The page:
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Violence Creates a Summer State of Emergency

7/3/2014, 10:57 a.m.
(Left to right) Marie Delus, Morlon Peterson, Chris Foye, Shanduke McPhatter. and Derick Lahf -- Closing out June’s Gun Awareness Month activities Chris Foye of the Chris S. Owens Foundation hosts a panel and a day of youth-oriented events at Brooklyn’s Herbert Von King Part. Photo by Lem Peterkin

Last weekend, the city saw its first outbreak of shootings. Reports indicate that at least 20 people were shot, with four losing their lives. The youngest victims included two boys ages 10 and 12.

This time last year, 554 people had been shot. There has been a rise in shootings this year, with 611 people being the victims of gun violence. While the NYPD claims homicides are down by 11 percent this year, the community wants action on the high rates of shootings.

“We need to declare a state of emergency on violence,” said Terryl Ebony, founder and executive director of Misunderstood Youth Development Center. “Focus to combat this issue must be placed on the homes and the schools. We must tackle this issue from the ground up. We cannot wait any longer. We need to recognize that this problem is falling into the hands of our youth at younger and younger ages. Parents need help.”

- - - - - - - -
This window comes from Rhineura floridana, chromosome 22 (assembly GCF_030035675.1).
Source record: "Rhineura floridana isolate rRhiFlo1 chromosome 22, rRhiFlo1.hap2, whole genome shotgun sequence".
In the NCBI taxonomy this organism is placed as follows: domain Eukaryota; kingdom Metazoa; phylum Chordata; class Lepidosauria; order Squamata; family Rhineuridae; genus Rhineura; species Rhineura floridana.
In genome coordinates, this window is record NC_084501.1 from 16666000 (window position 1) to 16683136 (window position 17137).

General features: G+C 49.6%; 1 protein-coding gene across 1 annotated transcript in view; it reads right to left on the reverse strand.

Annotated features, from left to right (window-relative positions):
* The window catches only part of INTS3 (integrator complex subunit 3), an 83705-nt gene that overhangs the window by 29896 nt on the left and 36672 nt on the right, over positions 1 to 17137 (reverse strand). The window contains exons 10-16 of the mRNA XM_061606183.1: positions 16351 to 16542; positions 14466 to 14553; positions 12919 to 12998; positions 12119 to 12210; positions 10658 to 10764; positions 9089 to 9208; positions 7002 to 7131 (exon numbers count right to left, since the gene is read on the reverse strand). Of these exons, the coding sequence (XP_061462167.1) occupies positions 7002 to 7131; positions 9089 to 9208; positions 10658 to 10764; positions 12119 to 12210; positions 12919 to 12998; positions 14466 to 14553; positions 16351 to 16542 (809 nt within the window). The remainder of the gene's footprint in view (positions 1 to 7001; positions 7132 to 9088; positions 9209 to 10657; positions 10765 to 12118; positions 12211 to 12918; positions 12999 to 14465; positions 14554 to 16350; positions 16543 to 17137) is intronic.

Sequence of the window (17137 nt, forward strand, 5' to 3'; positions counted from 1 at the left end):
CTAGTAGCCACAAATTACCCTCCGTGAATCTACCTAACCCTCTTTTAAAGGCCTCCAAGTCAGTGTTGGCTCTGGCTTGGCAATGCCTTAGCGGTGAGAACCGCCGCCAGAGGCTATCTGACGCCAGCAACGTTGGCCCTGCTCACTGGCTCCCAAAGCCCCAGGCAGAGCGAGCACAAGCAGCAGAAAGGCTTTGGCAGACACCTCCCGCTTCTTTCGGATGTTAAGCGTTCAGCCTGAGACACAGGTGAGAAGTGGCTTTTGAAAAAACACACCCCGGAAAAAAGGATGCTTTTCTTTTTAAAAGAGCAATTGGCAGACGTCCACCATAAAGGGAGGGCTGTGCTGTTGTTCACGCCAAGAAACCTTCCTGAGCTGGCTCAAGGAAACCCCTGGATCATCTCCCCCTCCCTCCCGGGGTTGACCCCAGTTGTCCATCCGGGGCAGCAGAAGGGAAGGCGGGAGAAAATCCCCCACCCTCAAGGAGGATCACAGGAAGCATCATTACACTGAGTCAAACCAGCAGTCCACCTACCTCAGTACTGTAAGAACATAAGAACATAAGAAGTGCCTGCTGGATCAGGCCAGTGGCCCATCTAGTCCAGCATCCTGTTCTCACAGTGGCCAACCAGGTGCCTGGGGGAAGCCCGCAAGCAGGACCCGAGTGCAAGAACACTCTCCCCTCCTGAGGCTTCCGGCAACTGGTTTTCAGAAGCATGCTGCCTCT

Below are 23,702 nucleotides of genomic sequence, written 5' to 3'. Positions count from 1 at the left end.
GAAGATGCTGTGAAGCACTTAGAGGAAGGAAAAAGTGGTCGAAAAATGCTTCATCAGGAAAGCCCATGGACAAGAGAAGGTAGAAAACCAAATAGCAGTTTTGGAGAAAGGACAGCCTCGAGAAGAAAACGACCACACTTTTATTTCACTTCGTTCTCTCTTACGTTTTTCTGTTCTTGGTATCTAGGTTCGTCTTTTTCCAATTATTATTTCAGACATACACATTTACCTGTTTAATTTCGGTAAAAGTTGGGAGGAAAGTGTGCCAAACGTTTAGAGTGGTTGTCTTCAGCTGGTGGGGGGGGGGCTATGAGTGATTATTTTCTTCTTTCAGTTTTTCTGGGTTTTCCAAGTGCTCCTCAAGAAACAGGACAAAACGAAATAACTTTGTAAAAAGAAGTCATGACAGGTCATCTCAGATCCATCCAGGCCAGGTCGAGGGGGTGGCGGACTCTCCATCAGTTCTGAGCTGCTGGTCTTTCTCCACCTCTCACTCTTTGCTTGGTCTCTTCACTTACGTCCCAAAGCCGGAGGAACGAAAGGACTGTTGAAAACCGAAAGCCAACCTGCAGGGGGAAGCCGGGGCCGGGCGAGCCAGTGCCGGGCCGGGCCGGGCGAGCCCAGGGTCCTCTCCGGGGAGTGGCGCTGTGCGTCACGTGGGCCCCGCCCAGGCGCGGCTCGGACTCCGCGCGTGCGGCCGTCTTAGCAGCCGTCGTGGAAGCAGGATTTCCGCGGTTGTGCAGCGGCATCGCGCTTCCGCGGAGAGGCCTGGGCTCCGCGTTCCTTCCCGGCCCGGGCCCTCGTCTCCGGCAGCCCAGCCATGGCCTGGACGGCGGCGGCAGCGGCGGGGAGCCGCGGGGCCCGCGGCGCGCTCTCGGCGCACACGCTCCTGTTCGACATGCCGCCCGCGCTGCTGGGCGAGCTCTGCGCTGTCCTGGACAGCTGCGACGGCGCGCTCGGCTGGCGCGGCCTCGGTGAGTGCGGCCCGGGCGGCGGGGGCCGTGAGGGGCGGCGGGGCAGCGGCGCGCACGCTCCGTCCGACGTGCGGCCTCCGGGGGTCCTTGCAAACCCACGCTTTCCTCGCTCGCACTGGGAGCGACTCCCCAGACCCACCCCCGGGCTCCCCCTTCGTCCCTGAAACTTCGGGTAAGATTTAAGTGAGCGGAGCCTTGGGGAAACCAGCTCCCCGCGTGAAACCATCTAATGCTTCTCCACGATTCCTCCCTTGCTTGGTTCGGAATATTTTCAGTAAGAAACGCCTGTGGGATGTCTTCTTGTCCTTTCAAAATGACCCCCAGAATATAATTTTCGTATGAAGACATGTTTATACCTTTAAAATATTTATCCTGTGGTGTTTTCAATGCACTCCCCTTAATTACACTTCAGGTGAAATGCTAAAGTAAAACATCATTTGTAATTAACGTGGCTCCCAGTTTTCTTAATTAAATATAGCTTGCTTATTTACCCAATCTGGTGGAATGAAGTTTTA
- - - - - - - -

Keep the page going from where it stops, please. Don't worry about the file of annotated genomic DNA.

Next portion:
One place that’s considered a hot spot for violence is the 77th Precinct in Brooklyn, which covers the Crown Heights neighborhood. Between May 23 and June 29, there have been 15 shootings, with three ending in murder. All of the victims were Black, with 13 being male and two being female. Ages of the victims rage between 19 and 54.

An emergency town hall meeting was held Monday night by Community Board 8’s Public Safety Committee to address the issue and find a solution. Several elected officials attended, including City Council Member Robert Cornegy and Assemblyman Karim Camara.

“Folks are scared because this is just not normal,” said Shalawn Langhorne, public safety chairperson for Community Board 8. “We are not suppose to be living like this, and keeping our neighborhood safe is a priority.”

Langhorne added that she doesn’t believe the shootings are gang-related but rather isolated incidents with people who are carrying guns. She said the area has several resources and that the emergency meeting was to find a way to put all of those resources together.

“We are becoming more protective of our community. But we have people who are not calling the police and coming forward when something happens,” she said.

Parks in Brooklyn appear to be the areas where much of the violence is occurring, according to residents. A representative from the city’s Parks Department was on hand at the meeting to address concerns, including adequate lighting.

While not just isolated to Brooklyn, gun violence is a citywide issue. Jackie Rowe-Adams of Harlem Mothers SAVE continues with her stance that violence must first be dealt with in the home in order to prevent tragedy.

“Enough is enough. Families and communities must step up and police our own kids. We must take back our communities and ensure the safety of our children. We need the communities’ support and know who is bringing these weapons into the community and into the hands of our children. We don’t need any stop-and-frisk in the street; parents need to stop-and-frisk your kids at the door,” she said.